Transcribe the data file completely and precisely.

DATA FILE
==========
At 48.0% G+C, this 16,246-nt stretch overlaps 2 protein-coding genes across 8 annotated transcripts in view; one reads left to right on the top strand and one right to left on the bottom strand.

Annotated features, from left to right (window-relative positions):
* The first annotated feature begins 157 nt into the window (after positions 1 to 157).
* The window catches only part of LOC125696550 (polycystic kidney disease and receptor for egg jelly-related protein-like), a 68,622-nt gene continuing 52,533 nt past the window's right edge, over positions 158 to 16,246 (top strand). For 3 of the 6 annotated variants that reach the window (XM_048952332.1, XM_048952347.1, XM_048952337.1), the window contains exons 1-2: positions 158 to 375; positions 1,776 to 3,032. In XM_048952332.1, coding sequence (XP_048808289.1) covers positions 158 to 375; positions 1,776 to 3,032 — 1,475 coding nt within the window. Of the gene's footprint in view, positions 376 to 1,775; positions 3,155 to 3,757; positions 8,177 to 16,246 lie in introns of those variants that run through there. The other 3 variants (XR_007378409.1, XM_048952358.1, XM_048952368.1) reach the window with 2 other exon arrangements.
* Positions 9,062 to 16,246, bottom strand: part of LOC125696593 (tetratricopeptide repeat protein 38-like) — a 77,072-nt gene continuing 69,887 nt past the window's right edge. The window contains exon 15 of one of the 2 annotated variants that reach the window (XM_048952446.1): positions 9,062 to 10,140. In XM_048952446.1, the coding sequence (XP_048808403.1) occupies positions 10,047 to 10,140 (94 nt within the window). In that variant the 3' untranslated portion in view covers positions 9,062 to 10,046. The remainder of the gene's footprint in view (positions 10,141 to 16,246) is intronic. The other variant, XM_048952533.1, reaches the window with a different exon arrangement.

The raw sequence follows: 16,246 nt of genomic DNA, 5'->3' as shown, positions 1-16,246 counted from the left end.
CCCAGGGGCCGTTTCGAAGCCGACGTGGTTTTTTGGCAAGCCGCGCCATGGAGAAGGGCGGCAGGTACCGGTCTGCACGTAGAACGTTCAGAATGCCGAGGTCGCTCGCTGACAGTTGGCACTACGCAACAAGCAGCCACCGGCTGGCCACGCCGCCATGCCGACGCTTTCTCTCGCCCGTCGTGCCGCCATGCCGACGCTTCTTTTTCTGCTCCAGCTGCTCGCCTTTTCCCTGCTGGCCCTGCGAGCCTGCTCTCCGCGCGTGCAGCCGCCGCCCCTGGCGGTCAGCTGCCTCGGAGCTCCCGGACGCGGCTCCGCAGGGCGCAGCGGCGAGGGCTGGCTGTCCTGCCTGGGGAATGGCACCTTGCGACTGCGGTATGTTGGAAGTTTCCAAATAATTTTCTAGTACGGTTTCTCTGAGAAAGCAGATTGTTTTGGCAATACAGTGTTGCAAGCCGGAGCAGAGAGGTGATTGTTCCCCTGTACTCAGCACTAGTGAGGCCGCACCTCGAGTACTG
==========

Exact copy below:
At 48.0% G+C, this 16,246-nt stretch overlaps 2 protein-coding genes across 8 annotated transcripts in view; one reads left to right on the top strand and one right to left on the bottom strand.

Annotated features, from left to right (window-relative positions):
* The first annotated feature begins 157 nt into the window (after positions 1 to 157).
* The window catches only part of LOC125696550 (polycystic kidney disease and receptor for egg jelly-related protein-like), a 68,622-nt gene continuing 52,533 nt past the window's right edge, over positions 158 to 16,246 (top strand). For 3 of the 6 annotated variants that reach the window (XM_048952332.1, XM_048952347.1, XM_048952337.1), the window contains exons 1-2: positions 158 to 375; positions 1,776 to 3,032. In XM_048952332.1, coding sequence (XP_048808289.1) covers positions 158 to 375; positions 1,776 to 3,032 — 1,475 coding nt within the window. Of the gene's footprint in view, positions 376 to 1,775; positions 3,155 to 3,757; positions 8,177 to 16,246 lie in introns of those variants that run through there. The other 3 variants (XR_007378409.1, XM_048952358.1, XM_048952368.1) reach the window with 2 other exon arrangements.
* Positions 9,062 to 16,246, bottom strand: part of LOC125696593 (tetratricopeptide repeat protein 38-like) — a 77,072-nt gene continuing 69,887 nt past the window's right edge. The window contains exon 15 of one of the 2 annotated variants that reach the window (XM_048952446.1): positions 9,062 to 10,140. In XM_048952446.1, the coding sequence (XP_048808403.1) occupies positions 10,047 to 10,140 (94 nt within the window). In that variant the 3' untranslated portion in view covers positions 9,062 to 10,046. The remainder of the gene's footprint in view (positions 10,141 to 16,246) is intronic. The other variant, XM_048952533.1, reaches the window with a different exon arrangement.

The raw sequence follows: 16,246 nt of genomic DNA, 5'->3' as shown, positions 1-16,246 counted from the left end.
CCCAGGGGCCGTTTCGAAGCCGACGTGGTTTTTTGGCAAGCCGCGCCATGGAGAAGGGCGGCAGGTACCGGTCTGCACGTAGAACGTTCAGAATGCCGAGGTCGCTCGCTGACAGTTGGCACTACGCAACAAGCAGCCACCGGCTGGCCACGCCGCCATGCCGACGCTTTCTCTCGCCCGTCGTGCCGCCATGCCGACGCTTCTTTTTCTGCTCCAGCTGCTCGCCTTTTCCCTGCTGGCCCTGCGAGCCTGCTCTCCGCGCGTGCAGCCGCCGCCCCTGGCGGTCAGCTGCCTCGGAGCTCCCGGACGCGGCTCCGCAGGGCGCAGCGGCGAGGGCTGGCTGTCCTGCCTGGGGAATGGCACCTTGCGACTGCGGTATGTTGGAAGTTTCCAAATAATTTTCTAGTACGGTTTCTCTGAGAAAGCAGATTGTTTTGGCAATACAGTGTTGCAAGCCGGAGCAGAGAGGTGATTGTTCCCCTGTACTCAGCACTAGTGAGGCCGCACCTCGAGTACTG